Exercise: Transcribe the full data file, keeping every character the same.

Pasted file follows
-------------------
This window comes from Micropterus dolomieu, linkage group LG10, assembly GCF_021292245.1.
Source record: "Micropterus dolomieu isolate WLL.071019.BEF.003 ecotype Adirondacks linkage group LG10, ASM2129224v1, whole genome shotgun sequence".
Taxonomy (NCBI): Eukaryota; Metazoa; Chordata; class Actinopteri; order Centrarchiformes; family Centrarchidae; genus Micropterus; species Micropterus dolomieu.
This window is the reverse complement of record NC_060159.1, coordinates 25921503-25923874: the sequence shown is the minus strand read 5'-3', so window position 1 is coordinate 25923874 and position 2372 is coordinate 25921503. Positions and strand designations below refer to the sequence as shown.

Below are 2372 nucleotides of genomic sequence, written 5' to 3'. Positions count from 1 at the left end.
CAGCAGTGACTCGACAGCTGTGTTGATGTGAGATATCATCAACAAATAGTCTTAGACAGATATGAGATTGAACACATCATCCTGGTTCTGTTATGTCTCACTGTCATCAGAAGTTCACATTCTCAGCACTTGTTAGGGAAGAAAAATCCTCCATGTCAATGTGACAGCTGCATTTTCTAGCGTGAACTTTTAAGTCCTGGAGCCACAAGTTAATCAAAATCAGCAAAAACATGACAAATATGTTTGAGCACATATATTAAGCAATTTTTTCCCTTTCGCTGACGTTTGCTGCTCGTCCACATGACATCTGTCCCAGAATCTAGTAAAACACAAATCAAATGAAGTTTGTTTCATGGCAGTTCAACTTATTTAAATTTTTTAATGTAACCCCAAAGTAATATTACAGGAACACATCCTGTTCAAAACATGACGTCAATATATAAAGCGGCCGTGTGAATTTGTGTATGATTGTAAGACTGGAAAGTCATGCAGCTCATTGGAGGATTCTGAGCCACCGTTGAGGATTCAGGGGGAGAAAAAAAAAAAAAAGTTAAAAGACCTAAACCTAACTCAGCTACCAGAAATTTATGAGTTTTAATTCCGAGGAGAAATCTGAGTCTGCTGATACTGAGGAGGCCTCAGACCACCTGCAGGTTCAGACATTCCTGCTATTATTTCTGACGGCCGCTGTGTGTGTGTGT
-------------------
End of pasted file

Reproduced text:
This window comes from Micropterus dolomieu, linkage group LG10, assembly GCF_021292245.1.
Source record: "Micropterus dolomieu isolate WLL.071019.BEF.003 ecotype Adirondacks linkage group LG10, ASM2129224v1, whole genome shotgun sequence".
Taxonomy (NCBI): Eukaryota; Metazoa; Chordata; class Actinopteri; order Centrarchiformes; family Centrarchidae; genus Micropterus; species Micropterus dolomieu.
This window is the reverse complement of record NC_060159.1, coordinates 25921503-25923874: the sequence shown is the minus strand read 5'-3', so window position 1 is coordinate 25923874 and position 2372 is coordinate 25921503. Positions and strand designations below refer to the sequence as shown.

Below are 2372 nucleotides of genomic sequence, written 5' to 3'. Positions count from 1 at the left end.
CAGCAGTGACTCGACAGCTGTGTTGATGTGAGATATCATCAACAAATAGTCTTAGACAGATATGAGATTGAACACATCATCCTGGTTCTGTTATGTCTCACTGTCATCAGAAGTTCACATTCTCAGCACTTGTTAGGGAAGAAAAATCCTCCATGTCAATGTGACAGCTGCATTTTCTAGCGTGAACTTTTAAGTCCTGGAGCCACAAGTTAATCAAAATCAGCAAAAACATGACAAATATGTTTGAGCACATATATTAAGCAATTTTTTCCCTTTCGCTGACGTTTGCTGCTCGTCCACATGACATCTGTCCCAGAATCTAGTAAAACACAAATCAAATGAAGTTTGTTTCATGGCAGTTCAACTTATTTAAATTTTTTAATGTAACCCCAAAGTAATATTACAGGAACACATCCTGTTCAAAACATGACGTCAATATATAAAGCGGCCGTGTGAATTTGTGTATGATTGTAAGACTGGAAAGTCATGCAGCTCATTGGAGGATTCTGAGCCACCGTTGAGGATTCAGGGGGAGAAAAAAAAAAAAAAGTTAAAAGACCTAAACCTAACTCAGCTACCAGAAATTTATGAGTTTTAATTCCGAGGAGAAATCTGAGTCTGCTGATACTGAGGAGGCCTCAGACCACCTGCAGGTTCAGACATTCCTGCTATTATTTCTGACGGCCGCTGTGTGTGTGTGT